Click amount to donate direct to CounterPunch
  • $25
  • $50
  • $100
  • $500
  • $other
  • use PayPal
Spring Fund Drive: Keep CounterPunch Afloat
CounterPunch is a lifeboat of sanity in today’s turbulent political seas. Please make a tax-deductible donation and help us continue to fight Trump and his enablers on both sides of the aisle. Every dollar counts!
FacebookTwitterGoogle+RedditEmail

Bohemian Hoedown

Imagine yourself in a small cabin in the mountains north of Santa Cruz, California. There’s a small fire burning in the stone fireplace just warm enough to burn away the Pacific fog creeping through the space underneath the door.  People are gathered in the main room. Some are tuning their instruments, others are twisting up a reefer or two and still others are pouring pints of home brew. Everybody gets settled and the picking begins.

That cabin, that scene, is where the latest disc from the California band I See Hawks In LA takes me.  This CD, titled A New Kind of Lonely, is their fifth release (sixth if you include their “hits” collection) and, in a departure from their other work, is performed solely with acoustic instruments.  Foregoing their electric guitars and pedal steel, I See Hawks In LA have turned in a solid piece of work that simultaneously enhances and expands their singularly exquisite sound.

Not quite country, not quite rock, I See Hawks In LA create music that might best be described as a twenty- first century manifestation of that high lonesome sound first introduced to the world by Bill Monroe and other bluegrass pioneers.  This CD, given the fact of its entirely acoustic performances, emphasizes that link to the lonely hollers of Southern Appalachia that one hears in songs like “Blue Moon of Kentucky,” “Uncle Pen,” or “I’ll Fly Away.”  The difference lies in the song’s topics.  Instead of Kentucky, Jesus, or moonshine, New Kind of Lonely includes songs about Austin, the Grateful Dead, and weed.  Unlike previous releases, the songs here tend toward more personal situations; personal situations that represent a life outside the mainstream.  After opening with a song titled “Bohemian Highway” the listener travels this highway while entertained with tales from the outlands of California’s bohemia.  It is a bohemia birthed in the hippie/freak culture of the 1960s and 1970s and still celebrated in song, literature and some folks’ daily lives.  Like the best fiction emerging from this metaphysical realm (Vineland by Pynchon, Already Dead: A California Gothic by Denis Johnson), there are also warnings of the dangers one might find in a culture that accepts drug use and drifting as aspects of its essence.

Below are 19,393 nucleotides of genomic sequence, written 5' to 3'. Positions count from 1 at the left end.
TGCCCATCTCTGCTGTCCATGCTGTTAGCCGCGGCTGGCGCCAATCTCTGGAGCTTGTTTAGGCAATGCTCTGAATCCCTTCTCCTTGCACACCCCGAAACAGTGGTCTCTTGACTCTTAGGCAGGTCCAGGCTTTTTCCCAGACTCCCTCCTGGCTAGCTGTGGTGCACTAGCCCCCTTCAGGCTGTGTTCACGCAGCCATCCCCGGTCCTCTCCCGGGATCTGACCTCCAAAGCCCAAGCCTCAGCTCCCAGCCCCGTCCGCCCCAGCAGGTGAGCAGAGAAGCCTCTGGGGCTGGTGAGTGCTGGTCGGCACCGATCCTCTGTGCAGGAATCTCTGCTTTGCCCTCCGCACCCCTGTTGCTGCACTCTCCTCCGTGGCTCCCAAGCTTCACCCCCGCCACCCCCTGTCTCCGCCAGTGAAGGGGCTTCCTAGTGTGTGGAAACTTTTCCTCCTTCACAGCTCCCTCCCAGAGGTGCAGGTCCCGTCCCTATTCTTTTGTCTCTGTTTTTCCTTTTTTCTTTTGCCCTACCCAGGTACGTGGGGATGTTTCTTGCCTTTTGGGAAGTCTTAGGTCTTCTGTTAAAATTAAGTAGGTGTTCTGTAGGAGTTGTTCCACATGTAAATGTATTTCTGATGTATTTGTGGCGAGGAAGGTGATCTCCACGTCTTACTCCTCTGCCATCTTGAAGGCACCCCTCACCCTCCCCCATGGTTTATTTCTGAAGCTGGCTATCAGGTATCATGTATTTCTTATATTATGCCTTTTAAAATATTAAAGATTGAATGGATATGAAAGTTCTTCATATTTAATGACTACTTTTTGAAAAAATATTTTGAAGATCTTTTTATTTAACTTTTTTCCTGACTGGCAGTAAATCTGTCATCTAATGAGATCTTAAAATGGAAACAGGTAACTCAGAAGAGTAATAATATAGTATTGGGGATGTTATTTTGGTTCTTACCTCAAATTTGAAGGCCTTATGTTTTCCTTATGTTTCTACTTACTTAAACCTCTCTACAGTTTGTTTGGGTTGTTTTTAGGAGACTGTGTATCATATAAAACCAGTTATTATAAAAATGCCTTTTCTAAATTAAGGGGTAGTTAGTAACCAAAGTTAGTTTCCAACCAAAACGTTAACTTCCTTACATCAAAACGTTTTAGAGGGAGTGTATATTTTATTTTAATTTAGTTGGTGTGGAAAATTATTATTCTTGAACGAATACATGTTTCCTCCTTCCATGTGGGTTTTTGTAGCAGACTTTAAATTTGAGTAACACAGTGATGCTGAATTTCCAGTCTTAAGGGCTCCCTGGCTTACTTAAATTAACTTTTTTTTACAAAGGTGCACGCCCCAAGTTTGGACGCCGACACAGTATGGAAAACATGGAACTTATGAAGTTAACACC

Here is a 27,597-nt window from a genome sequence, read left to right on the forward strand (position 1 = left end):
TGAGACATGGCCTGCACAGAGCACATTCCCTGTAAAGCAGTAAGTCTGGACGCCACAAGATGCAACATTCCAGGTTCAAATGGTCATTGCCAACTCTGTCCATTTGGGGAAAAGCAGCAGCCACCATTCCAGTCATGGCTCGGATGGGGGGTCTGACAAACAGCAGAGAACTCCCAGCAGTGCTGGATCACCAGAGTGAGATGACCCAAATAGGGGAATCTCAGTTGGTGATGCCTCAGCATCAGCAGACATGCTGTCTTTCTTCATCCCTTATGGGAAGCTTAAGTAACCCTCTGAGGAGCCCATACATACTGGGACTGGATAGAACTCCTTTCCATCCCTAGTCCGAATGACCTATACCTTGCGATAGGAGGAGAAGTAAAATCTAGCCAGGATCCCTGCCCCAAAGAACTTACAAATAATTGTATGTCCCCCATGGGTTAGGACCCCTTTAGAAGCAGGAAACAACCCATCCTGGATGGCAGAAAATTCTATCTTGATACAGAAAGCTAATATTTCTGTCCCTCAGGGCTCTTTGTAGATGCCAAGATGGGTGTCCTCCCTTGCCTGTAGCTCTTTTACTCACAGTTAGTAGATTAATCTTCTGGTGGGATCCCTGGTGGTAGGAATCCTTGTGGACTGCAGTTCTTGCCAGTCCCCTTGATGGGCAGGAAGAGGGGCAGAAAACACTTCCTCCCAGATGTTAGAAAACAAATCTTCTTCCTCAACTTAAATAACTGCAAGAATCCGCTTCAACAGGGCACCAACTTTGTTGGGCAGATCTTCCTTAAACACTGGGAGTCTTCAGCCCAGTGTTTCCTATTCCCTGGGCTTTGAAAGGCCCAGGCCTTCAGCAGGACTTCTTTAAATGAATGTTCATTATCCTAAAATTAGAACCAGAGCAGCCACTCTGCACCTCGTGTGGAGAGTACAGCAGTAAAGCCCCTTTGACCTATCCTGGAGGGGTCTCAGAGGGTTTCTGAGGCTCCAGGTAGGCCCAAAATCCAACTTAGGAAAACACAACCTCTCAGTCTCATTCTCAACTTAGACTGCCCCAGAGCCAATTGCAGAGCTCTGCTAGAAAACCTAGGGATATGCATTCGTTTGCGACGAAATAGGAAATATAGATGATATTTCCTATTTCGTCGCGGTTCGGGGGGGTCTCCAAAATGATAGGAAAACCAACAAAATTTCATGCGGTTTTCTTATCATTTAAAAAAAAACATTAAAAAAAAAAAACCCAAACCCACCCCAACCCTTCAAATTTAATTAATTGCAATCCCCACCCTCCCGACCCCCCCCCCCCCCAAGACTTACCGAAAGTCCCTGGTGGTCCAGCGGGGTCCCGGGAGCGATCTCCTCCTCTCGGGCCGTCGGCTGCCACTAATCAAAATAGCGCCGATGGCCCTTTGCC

Certain vocalists are instantly recognizable.  One of those singers is the aforementioned Bill Monroe.  Others include Jerry Garcia, Bob Dylan, Neil Young, Mahalia Jackson, Bonnie Raitt and Leonard Cohen, to name just a few. The vocals of I See Hawks In LA’s Paul Waller fall into this category.  The smoothness of his delivery (unlike Dylan or Young, whose singing is anything but smooth) does not muffle its sweetness or singularity. There are songs of joy and songs of warning.  Songs about wandering and songs about getting hitched.

The key to I See Hawks’ is their playing.  This acoustic masterpiece features plenty of incredibly adept, pleasing even achingly beautiful guitar playing.  There are not enough superlatives to describe it.  Indeed, it could stand on its own if the vocals did not exist.  When one adds the fiddle playing of Gabe Witcher (Punch Brothers), the sound becomes sublime.   In the past, I have tried to summon musicians that I See Hawks In LA reminds me of.  While not an easy task because of their genuinely unique sound, Gram Parsons, New Riders of the Purple Sage and The Byrds have come into mind.  This release has reminded me of another.  Back in the 1970s there was a group that hailed from Kentucky and Arizona called Goose Creek Symphony (they returned in the 1990s and still perform).  Their sound was a combination of rock music, clogging, horns, fiddle music and just plain awesome picking.  Every once in a while their music became something as celebratory as a group of old timers celebrating their latest batch of likker.  You feel so good; you just have to kick up something.